Why this solution will work
There are 5-6 major forces at play in this industry.
- The telecom sector in India is at the cusp of recovery. Demand for services like calls and internet data are booming. Prices for mobile services have been depressed, but are on a recovery since Jan 2020. Further recovery will ensure operating health of current providers. If VIL can survive the next 1 year, it has a good chance of becoming financially healthy.
- GoI will get its AGR dues over a period of time. By not demanding AGR dues immediately, VIL may be able to survive. In fact if VIL does well, then GoI may be able to collect more money than the current owed ₹50,399 cr. as the VIL market cap grows. It also helps if GoI starts solving outstanding disputes with industry faster.
- VIL should be able to service its debts from operating revenues. Thus banks and funding agencies do not have to declare this as NPA. This will avert a disaster.
- Customers would be able to continue with VIL without disruption. They may have to pay more, but India cannot stay the cheapest place in the world for mobile services forever.
- Vendors, employees and business partners of VIL can continue unaffected.
- Corporates in India will gain in confidence. Even Reliance Jio and Bharti Airtel should be happy about VIL’s survival. There is ample room for all players to grow.
We have a precedence
Just a few months ago, the RBI stepped in to save Yes Bank from collapse. In an admirable and swift action, the failing bank was recapitalised and the new stake ownership was spread over several PSBs and other investing institutions.
In a similar manner, perhaps more urgently than Yes Bank as this industry has just 4 players, VIL needs to be saved, and given a chance to not just survive but hopefully prosper.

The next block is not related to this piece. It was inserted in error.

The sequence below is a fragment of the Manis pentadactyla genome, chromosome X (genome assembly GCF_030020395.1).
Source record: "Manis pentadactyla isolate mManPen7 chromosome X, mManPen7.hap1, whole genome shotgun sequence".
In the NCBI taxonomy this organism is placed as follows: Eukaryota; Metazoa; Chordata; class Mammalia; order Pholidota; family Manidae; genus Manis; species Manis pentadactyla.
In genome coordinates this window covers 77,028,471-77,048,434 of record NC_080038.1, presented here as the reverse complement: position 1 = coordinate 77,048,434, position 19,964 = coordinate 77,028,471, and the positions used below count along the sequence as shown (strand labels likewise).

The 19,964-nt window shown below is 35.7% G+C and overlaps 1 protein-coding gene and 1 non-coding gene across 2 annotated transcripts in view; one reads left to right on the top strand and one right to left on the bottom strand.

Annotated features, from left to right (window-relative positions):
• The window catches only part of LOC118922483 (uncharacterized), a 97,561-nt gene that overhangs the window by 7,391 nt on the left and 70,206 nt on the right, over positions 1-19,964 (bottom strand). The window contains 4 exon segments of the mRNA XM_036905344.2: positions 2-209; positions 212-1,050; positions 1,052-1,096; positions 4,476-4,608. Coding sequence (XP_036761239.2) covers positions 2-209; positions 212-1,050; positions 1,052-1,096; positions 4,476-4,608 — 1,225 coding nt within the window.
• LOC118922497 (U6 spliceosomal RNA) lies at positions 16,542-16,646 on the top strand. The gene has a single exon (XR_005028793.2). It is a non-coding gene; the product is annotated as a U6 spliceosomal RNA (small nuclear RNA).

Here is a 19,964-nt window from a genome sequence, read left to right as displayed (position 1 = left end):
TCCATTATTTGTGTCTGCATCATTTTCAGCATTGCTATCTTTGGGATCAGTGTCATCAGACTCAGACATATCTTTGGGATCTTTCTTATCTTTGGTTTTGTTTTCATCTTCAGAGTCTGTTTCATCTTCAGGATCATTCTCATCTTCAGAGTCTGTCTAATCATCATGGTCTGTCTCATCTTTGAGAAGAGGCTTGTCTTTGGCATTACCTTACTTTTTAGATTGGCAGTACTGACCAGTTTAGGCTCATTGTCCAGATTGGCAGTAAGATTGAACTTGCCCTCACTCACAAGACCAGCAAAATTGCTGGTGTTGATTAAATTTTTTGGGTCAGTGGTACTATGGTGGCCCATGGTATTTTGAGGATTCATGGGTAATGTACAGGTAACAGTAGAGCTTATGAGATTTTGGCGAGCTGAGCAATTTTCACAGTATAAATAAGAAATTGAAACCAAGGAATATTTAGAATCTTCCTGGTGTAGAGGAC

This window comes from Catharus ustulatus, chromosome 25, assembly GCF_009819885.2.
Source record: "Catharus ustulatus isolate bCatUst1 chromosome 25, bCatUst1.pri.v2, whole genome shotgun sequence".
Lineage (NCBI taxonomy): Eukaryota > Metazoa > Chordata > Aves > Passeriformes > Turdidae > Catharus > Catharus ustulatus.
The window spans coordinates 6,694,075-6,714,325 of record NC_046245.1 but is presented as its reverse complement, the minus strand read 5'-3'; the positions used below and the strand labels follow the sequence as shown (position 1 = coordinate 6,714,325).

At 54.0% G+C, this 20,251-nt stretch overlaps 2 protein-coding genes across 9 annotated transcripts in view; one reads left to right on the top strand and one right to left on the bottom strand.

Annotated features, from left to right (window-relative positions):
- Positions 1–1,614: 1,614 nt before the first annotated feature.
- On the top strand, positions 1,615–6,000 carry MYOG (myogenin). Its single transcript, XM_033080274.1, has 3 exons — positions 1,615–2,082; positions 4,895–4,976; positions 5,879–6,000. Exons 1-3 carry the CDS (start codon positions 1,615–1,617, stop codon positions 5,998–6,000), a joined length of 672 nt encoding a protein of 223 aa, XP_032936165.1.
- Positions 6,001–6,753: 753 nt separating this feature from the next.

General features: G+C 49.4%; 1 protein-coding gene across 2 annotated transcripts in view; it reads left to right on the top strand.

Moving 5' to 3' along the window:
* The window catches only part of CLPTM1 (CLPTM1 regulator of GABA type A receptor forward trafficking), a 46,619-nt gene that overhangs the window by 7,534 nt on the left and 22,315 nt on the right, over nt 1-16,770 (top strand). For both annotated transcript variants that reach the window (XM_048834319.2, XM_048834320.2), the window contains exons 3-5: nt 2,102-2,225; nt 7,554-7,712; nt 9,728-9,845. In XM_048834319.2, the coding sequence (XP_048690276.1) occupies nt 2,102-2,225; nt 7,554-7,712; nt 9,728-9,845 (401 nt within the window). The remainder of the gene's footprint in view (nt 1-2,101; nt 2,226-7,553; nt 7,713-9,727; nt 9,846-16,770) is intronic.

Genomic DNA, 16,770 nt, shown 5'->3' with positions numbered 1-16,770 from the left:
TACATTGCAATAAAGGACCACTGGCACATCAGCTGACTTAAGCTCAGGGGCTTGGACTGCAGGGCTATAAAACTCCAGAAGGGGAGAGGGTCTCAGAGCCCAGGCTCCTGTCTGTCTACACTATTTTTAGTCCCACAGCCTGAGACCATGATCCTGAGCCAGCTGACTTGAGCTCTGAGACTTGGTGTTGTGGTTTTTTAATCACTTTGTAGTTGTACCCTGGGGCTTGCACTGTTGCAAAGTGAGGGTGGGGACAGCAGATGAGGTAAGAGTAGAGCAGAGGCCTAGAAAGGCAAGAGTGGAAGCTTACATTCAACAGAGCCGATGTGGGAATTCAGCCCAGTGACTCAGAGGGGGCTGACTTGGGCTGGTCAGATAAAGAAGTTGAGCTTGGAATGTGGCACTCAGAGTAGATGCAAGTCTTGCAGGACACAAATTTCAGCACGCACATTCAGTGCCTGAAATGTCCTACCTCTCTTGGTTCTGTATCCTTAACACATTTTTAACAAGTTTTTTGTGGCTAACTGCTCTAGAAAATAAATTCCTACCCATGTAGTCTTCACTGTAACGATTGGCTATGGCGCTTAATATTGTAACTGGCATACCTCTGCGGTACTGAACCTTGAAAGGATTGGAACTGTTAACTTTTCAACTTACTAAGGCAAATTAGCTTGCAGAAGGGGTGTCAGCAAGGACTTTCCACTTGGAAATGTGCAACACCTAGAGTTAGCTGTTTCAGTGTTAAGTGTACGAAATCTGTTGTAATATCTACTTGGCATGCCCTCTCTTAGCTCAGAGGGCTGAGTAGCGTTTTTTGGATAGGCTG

- This document has been prepared by JainMatrix Investments Bangalore (JM), out of public interest. This is our opinion only and we have not communicated with Vodafone Idea, Reliance Industries, Bharti Airtel, TRAI, Dept of Telecom or SC or any other party directly to come to these conclusions.
- Punit Jain discloses that he has no equity ownership or known financial interests in Vodafone Idea Ltd, Reliance Industries or Bharti Airtel or any group company, to the best of his knowledge. He has shares in Yes Bank since 2005. Punit Jain does have a VIL mobile service subscription since over 10 years.
- This report is for information purposes of recipients and not to be used for circulation. This report should not be considered or taken as an offer to sell or a solicitation to buy or sell any security. The information contained in this report has been obtained from sources that are considered to be reliable. However, JM has not independently verified the accuracy or completeness of the same. Neither JM nor any of its affiliates, its directors or its employees accepts any responsibility of whatsoever nature for the information, statements and opinion given, made available or expressed herein or for any omission therein. Recipients of this report should be aware that past performance is not necessarily a guide to future performance and value of investments can go down as well. The suitability or otherwise of any investments will depend upon the recipient’s particular circumstances and, in case of doubt, advice should be sought from an Investment Advisor. Punit Jain is a registered Research Analyst under SEBI (Research Analysts) Regulations, 2014. JM has been publishing equity research reports since Nov 2012. Any questions should be directed to the director of JainMatrix Investments at firstname.lastname@example.org.